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In Wikipedia, the age of the universe is defined as the "time elapsed since the Big Bang" while "time" links to "the cosmological time parameter of comoving coordinates" which itself links to "the elapsed time since the Big Bang according to a clock of a comoving observer", the latter being defined as "the only observer that will perceive the universe, including the cosmic microwave background radiation, to be isotropic".
Meanwhile, we also find in Wikipedia: "The theory of relativity does not allow the existence of absolute time because of the nonexistence of absolute simultaneity. Absolute simultaneity refers to the experimental establishment of coincidence of two or more events in time at different locations in space in a manner agreed upon by all observers in the universe."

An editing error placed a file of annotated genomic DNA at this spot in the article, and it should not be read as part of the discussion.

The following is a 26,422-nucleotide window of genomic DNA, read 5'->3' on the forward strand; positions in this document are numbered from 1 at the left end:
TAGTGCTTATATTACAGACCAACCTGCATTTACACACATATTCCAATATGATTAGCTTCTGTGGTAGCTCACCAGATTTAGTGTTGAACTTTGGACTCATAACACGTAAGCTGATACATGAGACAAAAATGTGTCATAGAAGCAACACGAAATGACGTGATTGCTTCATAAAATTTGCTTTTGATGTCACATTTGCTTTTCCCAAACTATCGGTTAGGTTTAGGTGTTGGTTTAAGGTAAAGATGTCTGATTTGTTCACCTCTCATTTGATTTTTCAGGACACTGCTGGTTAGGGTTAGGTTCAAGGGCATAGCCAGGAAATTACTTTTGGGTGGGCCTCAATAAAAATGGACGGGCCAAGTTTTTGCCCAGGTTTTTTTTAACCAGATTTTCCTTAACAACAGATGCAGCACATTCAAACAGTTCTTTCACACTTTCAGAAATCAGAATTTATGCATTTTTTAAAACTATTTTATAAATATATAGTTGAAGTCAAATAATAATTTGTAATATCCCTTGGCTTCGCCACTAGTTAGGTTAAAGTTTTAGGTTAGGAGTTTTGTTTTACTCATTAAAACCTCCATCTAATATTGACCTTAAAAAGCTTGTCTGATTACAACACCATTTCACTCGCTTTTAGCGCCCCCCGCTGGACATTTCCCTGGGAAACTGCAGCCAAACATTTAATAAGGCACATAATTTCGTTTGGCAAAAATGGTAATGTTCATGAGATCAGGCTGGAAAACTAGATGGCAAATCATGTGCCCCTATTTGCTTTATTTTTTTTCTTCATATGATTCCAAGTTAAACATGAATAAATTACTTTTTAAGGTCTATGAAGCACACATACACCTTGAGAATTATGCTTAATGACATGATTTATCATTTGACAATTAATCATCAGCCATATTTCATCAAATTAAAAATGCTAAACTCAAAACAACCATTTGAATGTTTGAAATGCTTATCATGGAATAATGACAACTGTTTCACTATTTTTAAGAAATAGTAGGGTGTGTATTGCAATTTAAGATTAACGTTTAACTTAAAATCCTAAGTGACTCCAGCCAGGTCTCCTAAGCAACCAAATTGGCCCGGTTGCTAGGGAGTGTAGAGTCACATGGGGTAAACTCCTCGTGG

While both makes sense to me, I feel like a contradiction between them in the sense that the age of the universe for the comoving observer located where and when an event occurs could be considered as the absolute time at which this event occurs. Indeed, such a definition of time would probably be impossible to implement in practice due to measurement uncertainties. However, it could be used in principle to define in which order two events actually occur in a way on which all possible observers should agree.
So, what did I miss and how can we reconcile these two points of view?